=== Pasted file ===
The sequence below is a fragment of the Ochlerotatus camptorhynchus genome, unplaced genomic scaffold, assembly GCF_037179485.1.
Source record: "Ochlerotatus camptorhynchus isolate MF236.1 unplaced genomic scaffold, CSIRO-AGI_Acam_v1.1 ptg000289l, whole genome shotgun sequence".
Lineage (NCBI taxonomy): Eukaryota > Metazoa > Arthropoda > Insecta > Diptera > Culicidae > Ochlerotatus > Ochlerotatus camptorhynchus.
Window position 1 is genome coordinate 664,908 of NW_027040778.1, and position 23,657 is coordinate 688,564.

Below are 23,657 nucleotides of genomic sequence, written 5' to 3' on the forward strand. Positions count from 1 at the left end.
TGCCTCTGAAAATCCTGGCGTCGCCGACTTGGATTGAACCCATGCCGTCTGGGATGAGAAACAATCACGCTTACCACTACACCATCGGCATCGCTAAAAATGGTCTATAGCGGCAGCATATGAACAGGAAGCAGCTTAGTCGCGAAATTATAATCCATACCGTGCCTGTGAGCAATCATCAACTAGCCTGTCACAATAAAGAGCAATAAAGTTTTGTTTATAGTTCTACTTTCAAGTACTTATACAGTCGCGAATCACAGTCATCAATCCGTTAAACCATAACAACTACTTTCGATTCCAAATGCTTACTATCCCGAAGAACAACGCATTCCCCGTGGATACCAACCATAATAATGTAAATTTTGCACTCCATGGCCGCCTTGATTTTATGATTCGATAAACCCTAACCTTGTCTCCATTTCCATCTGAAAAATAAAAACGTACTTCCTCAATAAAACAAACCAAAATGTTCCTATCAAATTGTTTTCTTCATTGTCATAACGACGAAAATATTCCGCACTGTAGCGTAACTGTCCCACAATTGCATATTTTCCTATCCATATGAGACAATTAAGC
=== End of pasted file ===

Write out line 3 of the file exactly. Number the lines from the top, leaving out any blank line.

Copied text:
Lineage (NCBI taxonomy): Eukaryota > Metazoa > Arthropoda > Insecta > Diptera > Culicidae > Ochlerotatus > Ochlerotatus camptorhynchus.